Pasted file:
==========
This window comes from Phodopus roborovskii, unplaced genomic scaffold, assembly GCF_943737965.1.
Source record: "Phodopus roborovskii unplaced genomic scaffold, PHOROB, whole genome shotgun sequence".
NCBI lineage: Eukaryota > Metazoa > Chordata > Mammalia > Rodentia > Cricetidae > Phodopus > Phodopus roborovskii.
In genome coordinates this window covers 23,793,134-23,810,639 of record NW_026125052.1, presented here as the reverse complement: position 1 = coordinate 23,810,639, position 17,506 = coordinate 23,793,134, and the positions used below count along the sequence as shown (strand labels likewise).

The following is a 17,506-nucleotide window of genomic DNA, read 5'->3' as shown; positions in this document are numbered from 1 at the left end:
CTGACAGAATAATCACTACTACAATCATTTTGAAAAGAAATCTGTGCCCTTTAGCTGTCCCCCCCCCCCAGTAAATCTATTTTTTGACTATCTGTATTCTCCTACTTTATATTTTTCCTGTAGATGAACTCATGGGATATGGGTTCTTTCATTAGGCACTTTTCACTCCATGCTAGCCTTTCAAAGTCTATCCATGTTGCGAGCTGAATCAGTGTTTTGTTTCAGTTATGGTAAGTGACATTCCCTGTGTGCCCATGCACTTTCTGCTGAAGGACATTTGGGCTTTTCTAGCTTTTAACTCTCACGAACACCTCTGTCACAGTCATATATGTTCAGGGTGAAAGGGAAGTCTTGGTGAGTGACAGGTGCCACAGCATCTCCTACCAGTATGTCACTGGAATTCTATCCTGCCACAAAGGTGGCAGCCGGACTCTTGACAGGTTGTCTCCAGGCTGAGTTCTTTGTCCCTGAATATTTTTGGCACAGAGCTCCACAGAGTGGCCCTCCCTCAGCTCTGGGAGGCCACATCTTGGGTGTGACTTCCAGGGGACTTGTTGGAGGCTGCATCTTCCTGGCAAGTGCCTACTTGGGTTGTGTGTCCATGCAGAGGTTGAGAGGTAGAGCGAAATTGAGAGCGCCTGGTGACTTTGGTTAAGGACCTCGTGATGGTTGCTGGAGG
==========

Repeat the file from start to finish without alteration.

This window comes from Phodopus roborovskii, unplaced genomic scaffold, assembly GCF_943737965.1.
Source record: "Phodopus roborovskii unplaced genomic scaffold, PHOROB, whole genome shotgun sequence".
NCBI lineage: Eukaryota > Metazoa > Chordata > Mammalia > Rodentia > Cricetidae > Phodopus > Phodopus roborovskii.
In genome coordinates this window covers 23,793,134-23,810,639 of record NW_026125052.1, presented here as the reverse complement: position 1 = coordinate 23,810,639, position 17,506 = coordinate 23,793,134, and the positions used below count along the sequence as shown (strand labels likewise).

The following is a 17,506-nucleotide window of genomic DNA, read 5'->3' as shown; positions in this document are numbered from 1 at the left end:
CTGACAGAATAATCACTACTACAATCATTTTGAAAAGAAATCTGTGCCCTTTAGCTGTCCCCCCCCCCCAGTAAATCTATTTTTTGACTATCTGTATTCTCCTACTTTATATTTTTCCTGTAGATGAACTCATGGGATATGGGTTCTTTCATTAGGCACTTTTCACTCCATGCTAGCCTTTCAAAGTCTATCCATGTTGCGAGCTGAATCAGTGTTTTGTTTCAGTTATGGTAAGTGACATTCCCTGTGTGCCCATGCACTTTCTGCTGAAGGACATTTGGGCTTTTCTAGCTTTTAACTCTCACGAACACCTCTGTCACAGTCATATATGTTCAGGGTGAAAGGGAAGTCTTGGTGAGTGACAGGTGCCACAGCATCTCCTACCAGTATGTCACTGGAATTCTATCCTGCCACAAAGGTGGCAGCCGGACTCTTGACAGGTTGTCTCCAGGCTGAGTTCTTTGTCCCTGAATATTTTTGGCACAGAGCTCCACAGAGTGGCCCTCCCTCAGCTCTGGGAGGCCACATCTTGGGTGTGACTTCCAGGGGACTTGTTGGAGGCTGCATCTTCCTGGCAAGTGCCTACTTGGGTTGTGTGTCCATGCAGAGGTTGAGAGGTAGAGCGAAATTGAGAGCGCCTGGTGACTTTGGTTAAGGACCTCGTGATGGTTGCTGGAGG